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  • JAMDA-D-16-00122

    Rights statement: This is the author’s version of a work that was accepted for publication in Journal of the American Medical Directors Association. Changes resulting from the publishing process, such as peer review, editing, corrections, structural formatting, and other quality control mechanisms may not be reflected in this document. Changes may have been made to this work since it was submitted for publication. A definitive version was subsequently published in Journal of the American Medical Directors Association, 17, 6, 2016 DOI: 10.1016/j.jamda.2016.03.008

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Comparing palliative care in care homes across Europe (PACE): protocol of a cross-sectional study of deceased residents in six EU countries

Research output: Contribution to journalJournal article

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<mark>Journal publication date</mark>1/06/2016
<mark>Journal</mark>Journal of the American Medical Directors Association
Issue number6
Volume17
Number of pages7
Pages (from-to)566.e1-566.e7
StatePublished
Early online date6/05/16
Original languageEnglish

Abstract

Objectives
While a growing number of older people are dying in care homes, palliative care has developed in these settings only recently. Crosscountry representative comparative research hardly exists in this area. As part of a large EU-funded project, we aim to undertake representative comparative research in care homes in Europe, to describe and compare six countries in terms of 1) resident outcomes, quality and costs of palliative and end-of-life care; 2) palliative care structures and staff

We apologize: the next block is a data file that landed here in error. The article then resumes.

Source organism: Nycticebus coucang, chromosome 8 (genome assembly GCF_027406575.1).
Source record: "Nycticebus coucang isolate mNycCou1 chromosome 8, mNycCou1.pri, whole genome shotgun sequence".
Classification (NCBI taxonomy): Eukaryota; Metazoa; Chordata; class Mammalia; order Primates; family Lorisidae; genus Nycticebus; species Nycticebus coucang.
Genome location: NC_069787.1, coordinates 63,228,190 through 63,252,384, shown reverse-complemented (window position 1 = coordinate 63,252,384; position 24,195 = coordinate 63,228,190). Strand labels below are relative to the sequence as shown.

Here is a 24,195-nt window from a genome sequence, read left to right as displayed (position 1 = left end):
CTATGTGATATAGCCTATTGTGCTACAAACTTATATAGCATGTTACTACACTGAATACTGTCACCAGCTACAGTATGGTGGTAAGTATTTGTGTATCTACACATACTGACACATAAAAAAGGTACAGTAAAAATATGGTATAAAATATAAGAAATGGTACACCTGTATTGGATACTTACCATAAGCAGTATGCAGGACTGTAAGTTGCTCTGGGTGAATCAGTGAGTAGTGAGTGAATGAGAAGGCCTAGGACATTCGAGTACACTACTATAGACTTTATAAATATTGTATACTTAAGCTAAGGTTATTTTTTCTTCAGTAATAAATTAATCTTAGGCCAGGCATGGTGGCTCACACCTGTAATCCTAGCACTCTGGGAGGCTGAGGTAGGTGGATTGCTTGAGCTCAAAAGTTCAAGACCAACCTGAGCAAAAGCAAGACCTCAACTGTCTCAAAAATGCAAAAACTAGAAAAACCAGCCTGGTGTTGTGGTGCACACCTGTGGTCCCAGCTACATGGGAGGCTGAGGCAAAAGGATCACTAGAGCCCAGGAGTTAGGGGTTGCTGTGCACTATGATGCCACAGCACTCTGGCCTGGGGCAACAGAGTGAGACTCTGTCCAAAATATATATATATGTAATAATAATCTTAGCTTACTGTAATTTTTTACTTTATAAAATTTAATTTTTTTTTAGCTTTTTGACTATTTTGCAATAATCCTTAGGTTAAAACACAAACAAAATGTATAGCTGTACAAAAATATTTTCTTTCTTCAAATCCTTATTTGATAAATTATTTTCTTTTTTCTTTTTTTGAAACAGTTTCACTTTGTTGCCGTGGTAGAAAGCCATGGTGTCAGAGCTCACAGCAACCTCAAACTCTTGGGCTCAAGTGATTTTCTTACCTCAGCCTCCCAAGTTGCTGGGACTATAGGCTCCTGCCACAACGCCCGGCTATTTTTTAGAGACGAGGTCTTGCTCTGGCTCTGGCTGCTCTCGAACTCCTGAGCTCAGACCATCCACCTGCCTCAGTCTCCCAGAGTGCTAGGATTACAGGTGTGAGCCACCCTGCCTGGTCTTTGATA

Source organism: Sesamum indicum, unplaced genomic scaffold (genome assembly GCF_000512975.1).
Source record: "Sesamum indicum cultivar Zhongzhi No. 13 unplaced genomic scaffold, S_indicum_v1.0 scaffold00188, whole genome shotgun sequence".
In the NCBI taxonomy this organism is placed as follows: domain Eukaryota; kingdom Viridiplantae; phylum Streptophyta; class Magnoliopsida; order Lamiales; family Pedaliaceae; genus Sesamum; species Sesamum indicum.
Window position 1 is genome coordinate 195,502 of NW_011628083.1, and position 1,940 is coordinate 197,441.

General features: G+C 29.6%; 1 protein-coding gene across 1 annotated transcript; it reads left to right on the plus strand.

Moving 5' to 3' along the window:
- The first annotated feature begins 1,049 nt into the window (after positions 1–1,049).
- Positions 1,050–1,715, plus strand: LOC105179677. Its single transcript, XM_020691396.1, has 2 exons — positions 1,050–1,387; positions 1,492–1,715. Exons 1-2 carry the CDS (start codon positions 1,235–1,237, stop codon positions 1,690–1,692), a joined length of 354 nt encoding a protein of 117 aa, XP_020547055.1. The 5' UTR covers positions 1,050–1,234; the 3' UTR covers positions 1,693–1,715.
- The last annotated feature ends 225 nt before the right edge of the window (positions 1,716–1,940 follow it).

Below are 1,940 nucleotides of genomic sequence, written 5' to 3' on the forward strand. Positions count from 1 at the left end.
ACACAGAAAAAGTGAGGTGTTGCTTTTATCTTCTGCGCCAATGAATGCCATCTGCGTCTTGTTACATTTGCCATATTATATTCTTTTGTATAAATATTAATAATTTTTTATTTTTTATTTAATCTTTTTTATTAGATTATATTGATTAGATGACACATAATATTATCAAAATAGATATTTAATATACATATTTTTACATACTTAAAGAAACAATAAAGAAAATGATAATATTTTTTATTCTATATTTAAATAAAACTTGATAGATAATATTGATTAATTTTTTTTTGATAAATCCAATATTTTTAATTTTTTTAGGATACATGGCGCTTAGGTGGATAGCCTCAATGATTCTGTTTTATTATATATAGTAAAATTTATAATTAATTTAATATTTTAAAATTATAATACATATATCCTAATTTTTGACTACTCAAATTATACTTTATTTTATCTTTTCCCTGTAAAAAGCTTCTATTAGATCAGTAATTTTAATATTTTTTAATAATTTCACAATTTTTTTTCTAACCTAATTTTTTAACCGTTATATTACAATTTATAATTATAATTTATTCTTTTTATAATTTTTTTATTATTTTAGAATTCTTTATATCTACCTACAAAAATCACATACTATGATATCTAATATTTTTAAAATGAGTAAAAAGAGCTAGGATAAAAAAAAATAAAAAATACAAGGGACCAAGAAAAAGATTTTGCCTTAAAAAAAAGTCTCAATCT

knowledge and attitudes towards palliative care. We also aim to explore country, facility, staff, patient and care characteristics related to better outcomes at resident level.

Design and Methods
To obtain a representative nationwide sample, we will conduct a large-scale cross-sectional study of deceased residents in care homes in Belgium, Finland, Italy, the Netherlands, Poland and the United Kingdom, using proportional stratified random sampling (taking into account region, facility type and bed capacity). In each country, all participating care homes retrospectively report all deaths of residents in and outside the facilities over the previous three-month period. For each case, structured questionnaires including validated instruments are sent to (1) the administrator/manager, (2) staff member most involved in care, (3) treating physician (GP or elderly care physician), and (4) a closely involved relative. It is estimated that, per country, 50 care
homes are needed on average to obtain a minimum of 200 deceased residents. Collected data include clinical and socio-demographic characteristics, quality of dying, quality and costs of palliative care and end-of-life care, and palliative care structures at facility level and country level. To obtain a representative view of staff knowledge and attitudes regarding palliative care, PACE will conduct a cross-sectional study of staff working in the participating care homes.

Conclusion
Considering the growing challenges associated with aging in all European countries, there is an urgent need to build a robust international comparative evidence-base that can inform the development of policies to target improved palliative care in care homes. By describing this
research protocol, we hope to inform international research in care homes on how to perform representative end-of-life care research in these settings and better understand which systems are associated with better outcomes.

Bibliographic note

This is the author’s version of a work that was accepted for publication in Journal of the American Medical Directors Association. Changes resulting from the publishing process, such as peer review, editing, corrections, structural formatting, and other quality control mechanisms may not be reflected in this document. Changes may have been made to this work since it was submitted for publication. A definitive version was subsequently published in Journal of the American Medical Directors Association, 17, 6, 2016 DOI: 10.1016/j.jamda.2016.03.008